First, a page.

Synopses & Reviews
The Progressives and the Slums chronicles the reform of tenement housing, where some of the worst living conditions in the world existed. Roy Lubove focuses his study on New York City, detailing the methods, accomplishments, and limitations of housing reform at the turn of the twentieth century. The book is based in part on personal interviews with, and the unpublished writings of Lawrence Veiller, the dominant figure in housing reform between 1898 and 1920. Lubove views Veiller's role, surveys developments prior to 1890, and views housing reform within the broader context of progressive-era protest and reform.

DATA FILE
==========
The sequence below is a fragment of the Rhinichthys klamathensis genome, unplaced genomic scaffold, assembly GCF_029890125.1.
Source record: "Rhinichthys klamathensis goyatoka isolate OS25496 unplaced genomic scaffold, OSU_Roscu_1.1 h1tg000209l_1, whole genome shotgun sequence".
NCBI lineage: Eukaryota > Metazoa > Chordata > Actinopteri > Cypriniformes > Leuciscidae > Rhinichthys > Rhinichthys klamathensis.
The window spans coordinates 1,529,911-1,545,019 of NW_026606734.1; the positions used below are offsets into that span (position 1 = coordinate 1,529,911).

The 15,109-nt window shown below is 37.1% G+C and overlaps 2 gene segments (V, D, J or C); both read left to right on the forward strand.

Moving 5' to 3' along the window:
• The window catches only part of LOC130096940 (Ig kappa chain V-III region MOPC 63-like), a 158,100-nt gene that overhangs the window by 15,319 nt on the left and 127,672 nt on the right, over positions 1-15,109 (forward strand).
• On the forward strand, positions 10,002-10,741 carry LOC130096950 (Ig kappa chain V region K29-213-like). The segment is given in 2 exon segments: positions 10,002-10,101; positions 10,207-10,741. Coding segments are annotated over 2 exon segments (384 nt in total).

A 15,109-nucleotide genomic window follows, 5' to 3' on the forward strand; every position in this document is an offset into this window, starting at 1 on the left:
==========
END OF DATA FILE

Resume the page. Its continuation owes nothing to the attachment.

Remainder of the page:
A detailed study of housing reform at the turn of the twentieth century, focusing on the tenements of New York City and the work of Lawrence Veiller, the dominant figure in Progressive Era housing reform.
About the Author
Roy Lubove was professor of social welfare and history at the University of Pittsburgh and the author of several books, including: The Struggle for Social Security, 1900-1935; Community Planning in the 1920s: The Contribution of the Regional Planning Association of America; Twentieth-Century Pittsburgh, Volume One: Government, Business, and Environmental Change; and Twentieth-Century Pittsburgh, Volume Two: The Post-Steel Era.